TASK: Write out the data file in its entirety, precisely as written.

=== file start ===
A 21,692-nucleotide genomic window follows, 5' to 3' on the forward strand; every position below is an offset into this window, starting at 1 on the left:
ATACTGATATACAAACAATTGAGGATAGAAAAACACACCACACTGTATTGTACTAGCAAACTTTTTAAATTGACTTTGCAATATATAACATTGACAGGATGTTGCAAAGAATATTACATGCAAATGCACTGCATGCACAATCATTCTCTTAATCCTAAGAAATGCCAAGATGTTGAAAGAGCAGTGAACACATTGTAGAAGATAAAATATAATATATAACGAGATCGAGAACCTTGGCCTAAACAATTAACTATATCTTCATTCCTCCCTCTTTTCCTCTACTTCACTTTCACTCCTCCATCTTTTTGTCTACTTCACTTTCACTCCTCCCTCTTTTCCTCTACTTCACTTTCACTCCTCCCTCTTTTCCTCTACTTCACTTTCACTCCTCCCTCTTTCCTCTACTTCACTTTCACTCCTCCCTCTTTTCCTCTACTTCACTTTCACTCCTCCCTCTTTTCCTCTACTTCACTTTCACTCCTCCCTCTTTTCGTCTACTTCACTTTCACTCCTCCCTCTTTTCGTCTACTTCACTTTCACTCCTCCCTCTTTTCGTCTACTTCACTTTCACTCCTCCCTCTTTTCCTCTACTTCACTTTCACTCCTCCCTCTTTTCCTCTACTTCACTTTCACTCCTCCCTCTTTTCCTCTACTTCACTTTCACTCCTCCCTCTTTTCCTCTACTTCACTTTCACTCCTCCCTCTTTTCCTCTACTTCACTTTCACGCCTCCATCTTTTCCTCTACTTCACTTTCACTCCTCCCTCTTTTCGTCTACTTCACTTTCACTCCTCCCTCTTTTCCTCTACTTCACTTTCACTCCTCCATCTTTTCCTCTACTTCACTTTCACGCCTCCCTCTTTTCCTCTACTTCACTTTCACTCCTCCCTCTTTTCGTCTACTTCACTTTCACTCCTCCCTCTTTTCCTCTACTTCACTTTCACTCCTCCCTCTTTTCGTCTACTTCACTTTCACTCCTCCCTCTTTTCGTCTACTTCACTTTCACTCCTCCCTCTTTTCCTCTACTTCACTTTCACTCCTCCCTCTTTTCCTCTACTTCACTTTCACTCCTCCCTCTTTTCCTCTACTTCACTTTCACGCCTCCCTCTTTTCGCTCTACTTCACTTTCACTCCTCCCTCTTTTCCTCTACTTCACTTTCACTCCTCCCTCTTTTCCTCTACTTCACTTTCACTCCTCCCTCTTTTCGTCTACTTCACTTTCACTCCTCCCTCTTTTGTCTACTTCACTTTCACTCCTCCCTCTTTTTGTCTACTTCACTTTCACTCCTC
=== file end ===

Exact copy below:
A 21,692-nucleotide genomic window follows, 5' to 3' on the forward strand; every position below is an offset into this window, starting at 1 on the left:
ATACTGATATACAAACAATTGAGGATAGAAAAACACACCACACTGTATTGTACTAGCAAACTTTTTAAATTGACTTTGCAATATATAACATTGACAGGATGTTGCAAAGAATATTACATGCAAATGCACTGCATGCACAATCATTCTCTTAATCCTAAGAAATGCCAAGATGTTGAAAGAGCAGTGAACACATTGTAGAAGATAAAATATAATATATAACGAGATCGAGAACCTTGGCCTAAACAATTAACTATATCTTCATTCCTCCCTCTTTTCCTCTACTTCACTTTCACTCCTCCATCTTTTTGTCTACTTCACTTTCACTCCTCCCTCTTTTCCTCTACTTCACTTTCACTCCTCCCTCTTTTCCTCTACTTCACTTTCACTCCTCCCTCTTTCCTCTACTTCACTTTCACTCCTCCCTCTTTTCCTCTACTTCACTTTCACTCCTCCCTCTTTTCCTCTACTTCACTTTCACTCCTCCCTCTTTTCGTCTACTTCACTTTCACTCCTCCCTCTTTTCGTCTACTTCACTTTCACTCCTCCCTCTTTTCGTCTACTTCACTTTCACTCCTCCCTCTTTTCCTCTACTTCACTTTCACTCCTCCCTCTTTTCCTCTACTTCACTTTCACTCCTCCCTCTTTTCCTCTACTTCACTTTCACTCCTCCCTCTTTTCCTCTACTTCACTTTCACTCCTCCCTCTTTTCCTCTACTTCACTTTCACGCCTCCATCTTTTCCTCTACTTCACTTTCACTCCTCCCTCTTTTCGTCTACTTCACTTTCACTCCTCCCTCTTTTCCTCTACTTCACTTTCACTCCTCCATCTTTTCCTCTACTTCACTTTCACGCCTCCCTCTTTTCCTCTACTTCACTTTCACTCCTCCCTCTTTTCGTCTACTTCACTTTCACTCCTCCCTCTTTTCCTCTACTTCACTTTCACTCCTCCCTCTTTTCGTCTACTTCACTTTCACTCCTCCCTCTTTTCGTCTACTTCACTTTCACTCCTCCCTCTTTTCCTCTACTTCACTTTCACTCCTCCCTCTTTTCCTCTACTTCACTTTCACTCCTCCCTCTTTTCCTCTACTTCACTTTCACGCCTCCCTCTTTTCGCTCTACTTCACTTTCACTCCTCCCTCTTTTCCTCTACTTCACTTTCACTCCTCCCTCTTTTCCTCTACTTCACTTTCACTCCTCCCTCTTTTCGTCTACTTCACTTTCACTCCTCCCTCTTTTGTCTACTTCACTTTCACTCCTCCCTCTTTTTGTCTACTTCACTTTCACTCCTC